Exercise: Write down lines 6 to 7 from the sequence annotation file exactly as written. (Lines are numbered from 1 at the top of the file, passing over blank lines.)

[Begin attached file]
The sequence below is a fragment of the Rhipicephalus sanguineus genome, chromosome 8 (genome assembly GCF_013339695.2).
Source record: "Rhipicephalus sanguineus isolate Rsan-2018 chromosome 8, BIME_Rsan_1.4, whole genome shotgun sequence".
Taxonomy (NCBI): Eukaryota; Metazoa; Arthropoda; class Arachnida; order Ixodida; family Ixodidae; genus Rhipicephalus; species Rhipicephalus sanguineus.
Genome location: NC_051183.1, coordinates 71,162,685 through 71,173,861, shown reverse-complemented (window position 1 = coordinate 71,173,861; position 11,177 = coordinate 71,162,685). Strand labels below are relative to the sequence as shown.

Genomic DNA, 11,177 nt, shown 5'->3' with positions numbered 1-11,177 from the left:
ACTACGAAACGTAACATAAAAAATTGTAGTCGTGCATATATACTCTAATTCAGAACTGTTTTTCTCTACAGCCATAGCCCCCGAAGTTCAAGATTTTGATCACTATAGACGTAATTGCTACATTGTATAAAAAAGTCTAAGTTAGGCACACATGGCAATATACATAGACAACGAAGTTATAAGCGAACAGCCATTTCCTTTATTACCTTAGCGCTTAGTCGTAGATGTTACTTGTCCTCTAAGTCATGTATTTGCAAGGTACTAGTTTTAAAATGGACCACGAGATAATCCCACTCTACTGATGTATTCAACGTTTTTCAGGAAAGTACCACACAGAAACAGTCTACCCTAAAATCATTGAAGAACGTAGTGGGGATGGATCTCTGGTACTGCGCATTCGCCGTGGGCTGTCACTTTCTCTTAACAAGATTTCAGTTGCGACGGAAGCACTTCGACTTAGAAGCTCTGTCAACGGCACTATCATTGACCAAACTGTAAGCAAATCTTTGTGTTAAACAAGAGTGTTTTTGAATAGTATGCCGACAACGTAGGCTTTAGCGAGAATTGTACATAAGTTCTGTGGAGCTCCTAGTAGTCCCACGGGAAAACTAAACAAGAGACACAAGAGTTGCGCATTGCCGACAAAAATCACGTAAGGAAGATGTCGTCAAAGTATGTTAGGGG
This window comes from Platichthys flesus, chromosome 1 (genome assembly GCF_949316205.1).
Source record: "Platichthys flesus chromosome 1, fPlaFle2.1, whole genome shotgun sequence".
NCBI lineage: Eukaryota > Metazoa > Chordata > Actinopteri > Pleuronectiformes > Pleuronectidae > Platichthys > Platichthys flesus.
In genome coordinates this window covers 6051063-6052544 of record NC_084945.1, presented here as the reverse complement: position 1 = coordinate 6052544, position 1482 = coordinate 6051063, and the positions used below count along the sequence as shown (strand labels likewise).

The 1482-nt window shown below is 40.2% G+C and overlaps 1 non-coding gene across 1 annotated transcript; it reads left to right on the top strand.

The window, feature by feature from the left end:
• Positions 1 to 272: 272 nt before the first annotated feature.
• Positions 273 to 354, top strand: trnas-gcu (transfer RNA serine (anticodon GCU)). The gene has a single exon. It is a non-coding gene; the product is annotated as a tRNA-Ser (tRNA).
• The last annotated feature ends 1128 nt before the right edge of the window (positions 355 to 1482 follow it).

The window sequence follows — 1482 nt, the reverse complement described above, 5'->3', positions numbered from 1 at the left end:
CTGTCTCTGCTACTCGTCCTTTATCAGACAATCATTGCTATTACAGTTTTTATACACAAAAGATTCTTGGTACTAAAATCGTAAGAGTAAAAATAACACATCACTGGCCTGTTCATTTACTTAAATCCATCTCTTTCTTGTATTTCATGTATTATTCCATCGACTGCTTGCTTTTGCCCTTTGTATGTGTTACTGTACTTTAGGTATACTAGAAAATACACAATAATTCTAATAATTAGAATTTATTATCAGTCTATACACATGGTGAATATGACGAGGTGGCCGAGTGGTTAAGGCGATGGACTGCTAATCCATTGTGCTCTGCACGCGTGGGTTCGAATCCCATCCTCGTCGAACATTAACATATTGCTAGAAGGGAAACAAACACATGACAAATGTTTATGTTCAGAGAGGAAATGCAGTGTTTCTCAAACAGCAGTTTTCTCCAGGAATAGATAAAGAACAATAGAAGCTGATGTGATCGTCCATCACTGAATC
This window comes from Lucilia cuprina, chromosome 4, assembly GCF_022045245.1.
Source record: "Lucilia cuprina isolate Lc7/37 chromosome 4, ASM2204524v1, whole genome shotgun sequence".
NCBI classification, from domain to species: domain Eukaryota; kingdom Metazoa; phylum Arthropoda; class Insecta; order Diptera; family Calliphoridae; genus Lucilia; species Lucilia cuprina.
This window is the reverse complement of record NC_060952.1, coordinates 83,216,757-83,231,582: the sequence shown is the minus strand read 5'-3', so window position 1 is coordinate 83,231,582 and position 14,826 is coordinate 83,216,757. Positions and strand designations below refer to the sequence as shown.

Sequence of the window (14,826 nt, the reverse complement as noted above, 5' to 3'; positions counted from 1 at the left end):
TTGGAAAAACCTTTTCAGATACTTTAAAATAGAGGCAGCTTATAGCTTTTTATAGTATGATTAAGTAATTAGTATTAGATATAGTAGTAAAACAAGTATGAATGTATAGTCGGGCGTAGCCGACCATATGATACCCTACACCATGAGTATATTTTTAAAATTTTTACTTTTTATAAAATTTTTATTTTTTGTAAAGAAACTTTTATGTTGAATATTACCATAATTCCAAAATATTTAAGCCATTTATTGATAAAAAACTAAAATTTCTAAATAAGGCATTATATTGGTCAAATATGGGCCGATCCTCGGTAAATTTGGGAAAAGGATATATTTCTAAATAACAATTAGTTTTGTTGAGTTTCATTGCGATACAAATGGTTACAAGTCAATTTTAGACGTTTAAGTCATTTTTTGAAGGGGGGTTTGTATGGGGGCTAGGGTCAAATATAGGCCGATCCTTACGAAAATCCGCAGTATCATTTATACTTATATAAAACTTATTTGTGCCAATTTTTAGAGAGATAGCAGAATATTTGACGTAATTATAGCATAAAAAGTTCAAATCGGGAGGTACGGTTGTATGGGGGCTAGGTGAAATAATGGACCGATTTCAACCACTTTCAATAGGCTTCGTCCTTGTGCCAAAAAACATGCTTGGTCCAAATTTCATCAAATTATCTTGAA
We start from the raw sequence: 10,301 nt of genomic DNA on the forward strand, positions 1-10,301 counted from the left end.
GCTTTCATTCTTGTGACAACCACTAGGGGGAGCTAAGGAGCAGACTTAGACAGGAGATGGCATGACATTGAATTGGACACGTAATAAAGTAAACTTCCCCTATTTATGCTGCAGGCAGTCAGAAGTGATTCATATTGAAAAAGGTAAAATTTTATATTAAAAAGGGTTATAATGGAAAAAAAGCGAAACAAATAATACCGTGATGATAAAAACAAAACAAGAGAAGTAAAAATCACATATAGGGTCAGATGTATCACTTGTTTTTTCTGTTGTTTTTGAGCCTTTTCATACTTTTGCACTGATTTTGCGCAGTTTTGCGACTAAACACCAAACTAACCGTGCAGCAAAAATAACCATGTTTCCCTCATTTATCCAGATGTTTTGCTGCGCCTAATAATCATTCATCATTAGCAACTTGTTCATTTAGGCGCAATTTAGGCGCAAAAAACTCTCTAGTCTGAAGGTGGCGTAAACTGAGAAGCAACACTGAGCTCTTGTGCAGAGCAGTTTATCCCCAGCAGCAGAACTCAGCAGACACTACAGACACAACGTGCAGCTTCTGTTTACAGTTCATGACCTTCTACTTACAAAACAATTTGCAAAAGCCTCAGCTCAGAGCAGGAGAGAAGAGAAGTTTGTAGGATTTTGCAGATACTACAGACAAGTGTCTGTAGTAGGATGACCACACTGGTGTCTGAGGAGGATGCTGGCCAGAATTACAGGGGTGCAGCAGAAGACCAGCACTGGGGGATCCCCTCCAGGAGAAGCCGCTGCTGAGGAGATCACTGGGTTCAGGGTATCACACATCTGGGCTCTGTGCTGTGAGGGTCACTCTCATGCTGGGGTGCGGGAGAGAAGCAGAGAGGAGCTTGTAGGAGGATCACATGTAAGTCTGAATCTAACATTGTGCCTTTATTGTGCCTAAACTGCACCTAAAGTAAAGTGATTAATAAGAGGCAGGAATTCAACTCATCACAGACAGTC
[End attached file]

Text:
ACTACGAAACGTAACATAAAAAATTGTAGTCGTGCATATATACTCTAATTCAGAACTGTTTTTCTCTACAGCCATAGCCCCCGAAGTTCAAGATTTTGATCACTATAGACGTAATTGCTACATTGTATAAAAAAGTCTAAGTTAGGCACACATGGCAATATACATAGACAACGAAGTTATAAGCGAACAGCCATTTCCTTTATTACCTTAGCGCTTAGTCGTAGATGTTACTTGTCCTCTAAGTCATGTATTTGCAAGGTACTAGTTTTAAAATGGACCACGAGATAATCCCACTCTACTGATGTATTCAACGTTTTTCAGGAAAGTACCACACAGAAACAGTCTACCCTAAAATCATTGAAGAACGTAGTGGGGATGGATCTCTGGTACTGCGCATTCGCCGTGGGCTGTCACTTTCTCTTAACAAGATTTCAGTTGCGACGGAAGCACTTCGACTTAGAAGCTCTGTCAACGGCACTATCATTGACCAAACTGTAAGCAAATCTTTGTGTTAAACAAGAGTGTTTTTGAATAGTATGCCGACAACGTAGGCTTTAGCGAGAATTGTACATAAGTTCTGTGGAGCTCCTAGTAGTCCCACGGGAAAACTAAACAAGAGACACAAGAGTTGCGCATTGCCGACAAAAATCACGTAAGGAAGATGTCGTCAAAGTATGTTAGGGG
This window comes from Platichthys flesus, chromosome 1 (genome assembly GCF_949316205.1).